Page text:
Any single line of Proust's is capable of exploding into a cloud of references and almost Talmudic discussions that branch out endlessly into tiny capillaries of meaning and images and feelings.
I was innocently reading about the shop where "M. Swann faisait acheter son pain d’épices, et par hygiène, il en consommait beaucoup, souffrant d’un eczéma ethnique et de la constipation des Prophètes", I looked into Lydia Davis' marvelous translation and discovered a note saying that the 'pain d’épices', translated as 'spice cake', contains anise and has medicinal qualities.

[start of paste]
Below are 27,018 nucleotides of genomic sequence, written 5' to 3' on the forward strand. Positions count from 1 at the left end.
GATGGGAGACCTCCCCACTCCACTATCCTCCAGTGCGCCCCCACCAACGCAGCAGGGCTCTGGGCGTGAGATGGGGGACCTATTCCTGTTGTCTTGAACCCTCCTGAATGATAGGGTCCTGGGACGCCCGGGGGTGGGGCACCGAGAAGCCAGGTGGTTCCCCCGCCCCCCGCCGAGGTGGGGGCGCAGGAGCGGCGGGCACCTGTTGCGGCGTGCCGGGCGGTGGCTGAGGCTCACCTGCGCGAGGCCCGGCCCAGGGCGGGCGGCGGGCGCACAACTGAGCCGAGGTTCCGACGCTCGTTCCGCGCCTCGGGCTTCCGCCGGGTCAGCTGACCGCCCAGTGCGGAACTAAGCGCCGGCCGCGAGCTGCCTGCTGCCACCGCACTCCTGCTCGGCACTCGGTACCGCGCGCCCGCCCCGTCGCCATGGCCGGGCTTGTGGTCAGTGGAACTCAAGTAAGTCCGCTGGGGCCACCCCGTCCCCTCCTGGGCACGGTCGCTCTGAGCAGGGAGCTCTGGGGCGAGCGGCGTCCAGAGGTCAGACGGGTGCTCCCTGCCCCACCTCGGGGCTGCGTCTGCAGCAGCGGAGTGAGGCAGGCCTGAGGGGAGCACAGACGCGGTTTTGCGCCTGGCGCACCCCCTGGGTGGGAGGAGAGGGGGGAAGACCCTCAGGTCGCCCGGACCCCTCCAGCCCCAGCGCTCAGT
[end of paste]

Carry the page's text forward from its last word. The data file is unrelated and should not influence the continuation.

But there was no note about the "constipation des Prophètes".
That doesn't mean that you can't find commentaries about this phrase on the internet! According to Mongi Madini's book, "Deux mille ans de rire" [Two thousand years of laughter], the "constipation des Prophètes" is a reference to the fact that Swann is an assimilated Jew, and, you see, Jews have a long literary history of constipation, from the time they were escaping from Egypt up to Portnoy's father.
It's this endless spiral of references and commentaries that makes reading Proust so much fun!
Note: this passage is found on page 418 of Ms Davis' translation.